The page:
It was quite chilly with temps in the 50's, and we didn't expect much to happen, but wouldn't you know, some BWO's started coming off, and even some sulfurs.  Here's our first take on it.



We finally decided to match the hatch, and here's what happened.



Here's Luke's second fish of the day.  My apologies to The Fiberglass Manifesto.



I messed around and switched flies a couple times, but finally came up with a fish myself.



As the day wore on, the temperature started to drop.  Bug and fish activity all but ceased.  It was a great outing for exploring water I used to know intimately.  A lot of beaver activity has been eliminated, entire holes are gone, and new ones formed.  You can see the effects of extreme high water everywhere.  We walked back through the woods in the general direction of the truck.  Here's what happened next.



OK, so it's low brow comedy.  Luke is one of the most hilarious people you can spend a day with on the water.  Get him and my brother (his best buddy) together and it goes downhill from there.  Part of what I tried to capture in this post is the camaraderie that develops when you spend time outdoors.  It can be hard at first to be "yourself" on camera, but with enough time you relax and have fun.  I hope everyone had this much fun getting out on the water this week.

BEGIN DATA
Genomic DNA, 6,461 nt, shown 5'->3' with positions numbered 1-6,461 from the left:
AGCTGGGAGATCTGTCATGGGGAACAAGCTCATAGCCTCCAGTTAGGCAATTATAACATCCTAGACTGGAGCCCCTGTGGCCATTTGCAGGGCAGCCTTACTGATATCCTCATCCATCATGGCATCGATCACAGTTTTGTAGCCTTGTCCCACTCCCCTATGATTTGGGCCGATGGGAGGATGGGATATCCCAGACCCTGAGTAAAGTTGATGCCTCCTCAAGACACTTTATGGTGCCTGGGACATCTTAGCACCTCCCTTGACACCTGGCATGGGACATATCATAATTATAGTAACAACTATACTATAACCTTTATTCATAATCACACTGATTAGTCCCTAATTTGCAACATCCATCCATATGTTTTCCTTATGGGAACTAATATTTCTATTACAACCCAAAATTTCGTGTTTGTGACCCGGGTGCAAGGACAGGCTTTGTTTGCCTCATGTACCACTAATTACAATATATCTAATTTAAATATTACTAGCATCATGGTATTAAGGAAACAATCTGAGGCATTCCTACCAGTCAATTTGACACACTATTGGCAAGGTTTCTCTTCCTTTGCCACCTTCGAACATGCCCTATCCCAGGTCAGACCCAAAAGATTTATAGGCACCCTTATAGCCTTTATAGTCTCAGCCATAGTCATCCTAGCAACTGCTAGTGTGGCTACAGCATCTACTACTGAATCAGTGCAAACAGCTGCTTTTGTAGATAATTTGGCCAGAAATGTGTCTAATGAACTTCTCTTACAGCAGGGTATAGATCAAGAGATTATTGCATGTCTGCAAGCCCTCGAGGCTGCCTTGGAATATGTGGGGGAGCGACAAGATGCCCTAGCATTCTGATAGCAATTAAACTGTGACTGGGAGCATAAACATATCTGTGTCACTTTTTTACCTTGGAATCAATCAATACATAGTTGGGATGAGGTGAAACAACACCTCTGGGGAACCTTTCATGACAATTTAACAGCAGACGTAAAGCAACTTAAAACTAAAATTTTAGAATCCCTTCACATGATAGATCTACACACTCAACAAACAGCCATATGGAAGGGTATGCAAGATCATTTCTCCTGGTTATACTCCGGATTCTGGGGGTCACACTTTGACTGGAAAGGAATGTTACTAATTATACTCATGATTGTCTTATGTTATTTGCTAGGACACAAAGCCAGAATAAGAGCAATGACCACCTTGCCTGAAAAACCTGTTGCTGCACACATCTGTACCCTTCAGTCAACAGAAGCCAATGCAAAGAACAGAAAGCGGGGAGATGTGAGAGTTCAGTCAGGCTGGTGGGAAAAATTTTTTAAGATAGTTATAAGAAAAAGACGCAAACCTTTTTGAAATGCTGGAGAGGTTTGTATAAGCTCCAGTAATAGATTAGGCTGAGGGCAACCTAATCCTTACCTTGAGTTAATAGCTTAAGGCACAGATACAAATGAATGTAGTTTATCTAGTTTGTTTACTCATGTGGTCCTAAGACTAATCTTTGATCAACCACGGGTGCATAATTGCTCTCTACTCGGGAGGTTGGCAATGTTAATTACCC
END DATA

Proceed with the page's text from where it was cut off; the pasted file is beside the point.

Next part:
Thursday, June 9, 2011

A Big Fish for Fontinalis



In my continued quest for fish for TakeMeFishing.org and National Fishing and Boating Week, I did not move on to the next water or the next fish.  No, I went right back to where I was the other night for more brook trout.  I had gotten off work a little earlier and wanted to see if I could actually catch one on camera.  To be honest, I haven't fished there in awhile and had forgotten how addictive small stream brook trout are.

Here's the intro I filmed with the Flipcam.





We had severe thunderstorms all day, and so I didn't expect much to happen.  I started out using a stimulator fly, but later switched over to a Chernobyl pattern that has worked well in the past.  On days like this you won't move a lot of fish, but the ones that do are usually pretty nice.  Here's a video of me yakking and casting.  Not much action, but the framing was nice, and it might be worth a look.  If you're pressed for time maybe skip this one.  If your name is Robert Vaughan, please don't weep at my casting.  I'm sorry.  You did your best.